...The Second World War changed Urey’s life, as it did those of most physical scientists and researchers in many countries. His expertise in isotopes made him valuable to the Manhattan Project. Here, he eventually headed a massive team of scientists and engineers working on the separation of uranium isotopes using gaseous diffusion methods. However, he was ill-suited to the pressure of managing this technologically complex and cumbersome project, and Leslie Groves — the project’s overall director — regarded him with suspicion. Even before the war’s end, Urey became deeply disenchanted with working for the military...

...After the war, Urey used his laureate status to voice alarm about the prospect of nuclear warfare. He backed international control through world government as a way to control the military future of atomic energy. This was not a radical view in 1946...

...Over this harrowing period, Urey lost faith in the ability of modern secular society to manage the new threats of the atomic age. Although he had long abandoned his parents’ religion, he began to argue that Judaeo-Christianity was key to democracy. He attributed the success of science itself, with its commitments to honesty and credit, to religious ethics...

...In the late 1940s, Urey used his expertise in mass spectrometry to begin work in geochemistry, and then in planetary science. It was a way to escape the orbit of the nuclear weapons establishment (although he still advised the US Atomic Energy Commission). With chemistry graduate Stanley Miller, he tested hypotheses on the origins of life by Soviet biochemist Alexander Oparin and biologist J. B. S. Haldane, and successfully produced amino acids by sparking a solution of water, methane, ammonia and hydrogen. In 1952, Urey published The Planets, a chemical treatise on the formation of the Solar System...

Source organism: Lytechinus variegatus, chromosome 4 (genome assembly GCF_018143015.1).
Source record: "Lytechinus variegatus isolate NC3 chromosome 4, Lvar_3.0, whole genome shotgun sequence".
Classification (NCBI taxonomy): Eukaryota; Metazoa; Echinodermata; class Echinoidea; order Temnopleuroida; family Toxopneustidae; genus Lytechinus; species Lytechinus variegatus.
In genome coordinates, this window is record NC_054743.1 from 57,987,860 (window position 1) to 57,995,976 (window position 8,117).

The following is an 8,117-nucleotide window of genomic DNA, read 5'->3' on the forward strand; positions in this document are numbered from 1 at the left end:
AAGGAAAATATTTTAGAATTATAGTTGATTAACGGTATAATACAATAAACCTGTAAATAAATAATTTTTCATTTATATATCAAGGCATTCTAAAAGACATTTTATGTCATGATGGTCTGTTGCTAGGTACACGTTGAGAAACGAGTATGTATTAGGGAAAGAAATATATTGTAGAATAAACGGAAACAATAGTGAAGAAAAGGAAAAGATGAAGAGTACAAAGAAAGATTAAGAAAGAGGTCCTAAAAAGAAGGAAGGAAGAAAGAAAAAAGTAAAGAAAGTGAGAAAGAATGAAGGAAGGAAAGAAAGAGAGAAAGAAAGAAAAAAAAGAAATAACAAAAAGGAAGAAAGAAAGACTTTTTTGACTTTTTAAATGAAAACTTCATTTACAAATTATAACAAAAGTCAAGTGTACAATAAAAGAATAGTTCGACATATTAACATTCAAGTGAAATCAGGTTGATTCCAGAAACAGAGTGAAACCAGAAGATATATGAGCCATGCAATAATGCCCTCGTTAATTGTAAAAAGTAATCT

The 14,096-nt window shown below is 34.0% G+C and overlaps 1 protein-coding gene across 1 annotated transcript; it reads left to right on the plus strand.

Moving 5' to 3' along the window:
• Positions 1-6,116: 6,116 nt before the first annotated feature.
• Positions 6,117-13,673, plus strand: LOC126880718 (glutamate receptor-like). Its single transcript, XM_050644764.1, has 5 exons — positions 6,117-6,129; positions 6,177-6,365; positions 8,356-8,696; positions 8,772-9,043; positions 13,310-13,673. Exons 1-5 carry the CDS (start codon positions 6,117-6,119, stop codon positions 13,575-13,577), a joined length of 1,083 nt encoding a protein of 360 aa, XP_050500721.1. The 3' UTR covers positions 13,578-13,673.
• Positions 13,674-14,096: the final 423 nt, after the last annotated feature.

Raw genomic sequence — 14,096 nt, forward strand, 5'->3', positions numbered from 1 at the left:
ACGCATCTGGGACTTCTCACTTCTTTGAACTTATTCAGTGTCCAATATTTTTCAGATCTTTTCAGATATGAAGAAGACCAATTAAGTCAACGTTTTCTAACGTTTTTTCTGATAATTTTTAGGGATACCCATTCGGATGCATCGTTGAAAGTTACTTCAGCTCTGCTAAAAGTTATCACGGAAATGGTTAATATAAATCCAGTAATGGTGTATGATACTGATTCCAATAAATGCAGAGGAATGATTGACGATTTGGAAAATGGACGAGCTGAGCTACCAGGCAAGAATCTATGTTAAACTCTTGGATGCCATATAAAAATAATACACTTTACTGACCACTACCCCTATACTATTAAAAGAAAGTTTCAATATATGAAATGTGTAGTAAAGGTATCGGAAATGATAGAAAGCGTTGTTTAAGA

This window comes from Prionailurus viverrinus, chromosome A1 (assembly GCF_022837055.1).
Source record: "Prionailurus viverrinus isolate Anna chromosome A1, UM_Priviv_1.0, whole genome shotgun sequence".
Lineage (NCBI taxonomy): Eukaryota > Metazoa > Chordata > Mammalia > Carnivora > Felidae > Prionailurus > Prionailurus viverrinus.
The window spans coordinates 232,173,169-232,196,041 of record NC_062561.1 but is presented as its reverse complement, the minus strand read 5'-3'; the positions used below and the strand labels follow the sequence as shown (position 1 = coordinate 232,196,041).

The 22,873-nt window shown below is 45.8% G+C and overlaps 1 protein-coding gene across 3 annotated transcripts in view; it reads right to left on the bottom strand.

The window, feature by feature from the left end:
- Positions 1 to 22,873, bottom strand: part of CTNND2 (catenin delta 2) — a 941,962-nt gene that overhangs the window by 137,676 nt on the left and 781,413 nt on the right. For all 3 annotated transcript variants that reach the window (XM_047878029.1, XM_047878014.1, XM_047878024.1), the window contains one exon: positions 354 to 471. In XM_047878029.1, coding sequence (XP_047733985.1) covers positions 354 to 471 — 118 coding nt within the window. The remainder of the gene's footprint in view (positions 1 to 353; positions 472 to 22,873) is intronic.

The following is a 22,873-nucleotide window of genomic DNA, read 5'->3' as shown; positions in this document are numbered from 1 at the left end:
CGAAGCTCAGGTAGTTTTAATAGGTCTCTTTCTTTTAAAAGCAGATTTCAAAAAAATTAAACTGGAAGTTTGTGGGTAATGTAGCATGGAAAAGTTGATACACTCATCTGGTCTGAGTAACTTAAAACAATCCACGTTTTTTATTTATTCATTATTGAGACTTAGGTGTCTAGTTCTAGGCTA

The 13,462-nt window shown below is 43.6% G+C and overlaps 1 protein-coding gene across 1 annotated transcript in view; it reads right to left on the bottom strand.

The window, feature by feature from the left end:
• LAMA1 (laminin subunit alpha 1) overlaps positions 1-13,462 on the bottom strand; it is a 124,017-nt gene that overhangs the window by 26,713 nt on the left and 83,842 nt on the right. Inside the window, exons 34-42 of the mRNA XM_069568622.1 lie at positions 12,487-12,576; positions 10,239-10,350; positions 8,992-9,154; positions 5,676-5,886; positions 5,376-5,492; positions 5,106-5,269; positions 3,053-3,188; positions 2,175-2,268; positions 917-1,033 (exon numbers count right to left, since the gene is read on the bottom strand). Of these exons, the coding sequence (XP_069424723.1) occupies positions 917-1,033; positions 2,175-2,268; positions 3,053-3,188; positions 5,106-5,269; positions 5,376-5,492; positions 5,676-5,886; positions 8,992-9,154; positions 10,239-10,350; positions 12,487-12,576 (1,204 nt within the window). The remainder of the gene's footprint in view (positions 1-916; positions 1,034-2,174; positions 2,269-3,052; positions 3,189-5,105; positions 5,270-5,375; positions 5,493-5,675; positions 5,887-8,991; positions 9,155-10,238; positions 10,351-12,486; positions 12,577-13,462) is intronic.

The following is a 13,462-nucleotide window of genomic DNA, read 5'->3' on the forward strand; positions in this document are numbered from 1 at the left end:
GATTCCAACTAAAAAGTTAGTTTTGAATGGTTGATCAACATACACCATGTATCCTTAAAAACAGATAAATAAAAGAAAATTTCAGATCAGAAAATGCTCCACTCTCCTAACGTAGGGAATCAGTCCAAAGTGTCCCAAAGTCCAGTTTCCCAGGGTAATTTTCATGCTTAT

...Urey became influential during the early days of NASA, formed after the 1957 launch of the Soviet satellite Sputnik, offering the agency persuasive reasons to prioritize exploration of the Moon over other bodies. In 1969, he analysed lunar rocks collected during the Apollo 11 mission, which supported his theory of the Moon’s common origin with Earth. He wanted the well-funded agency to test theories about the origins of the Solar System — experimentation beyond the reach of individual university scientists. Despite his influence, he was disappointed in this: NASA focused on crewed space exploration over questions of cosmogony.


Sounds like a cool book about a cool life, no?

Have a nice weekend.

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Reply From bomb to Moon: a Nobel laureate of principles (Original post)
NNadir Oct 18 OP
lastlib Oct 18 #1
NNadir Oct 19 #2

Response to NNadir (Original post)

Fri Oct 18, 2019, 10:15 PM

1. Though I thought I was fairly well-rounded in science, I had never heard of Urey!

Thank you for enlightening me! --- ---

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Response to lastlib (Reply #1)

Sat Oct 19, 2019, 08:31 AM

2. When I was in high school, I knew of him from the Urey-Miller experiment...

...but very little else. It was just a name; when I was young I tended to think more about the science and less about the scientists who created it.

I certainly didn't know about him as the discoverer of deuterium.

It's funny because when I was a kid I used to run NMR's in the evenings and on weekends in Urey Hall at UCSD, and the Chem Library was where I did all of my library work in those days, but I never thought about Urey. I don't live in San Diego any more, but the last time I visited it, the Chem library was gone and had moved into that Dr. Suess library that always makes me nervous because of its center of gravity in an earthquake zone.

I guess Urey was easy to miss, because even though he was a very big guy, he hung out among giants, in the Manhattan project and elsewhere.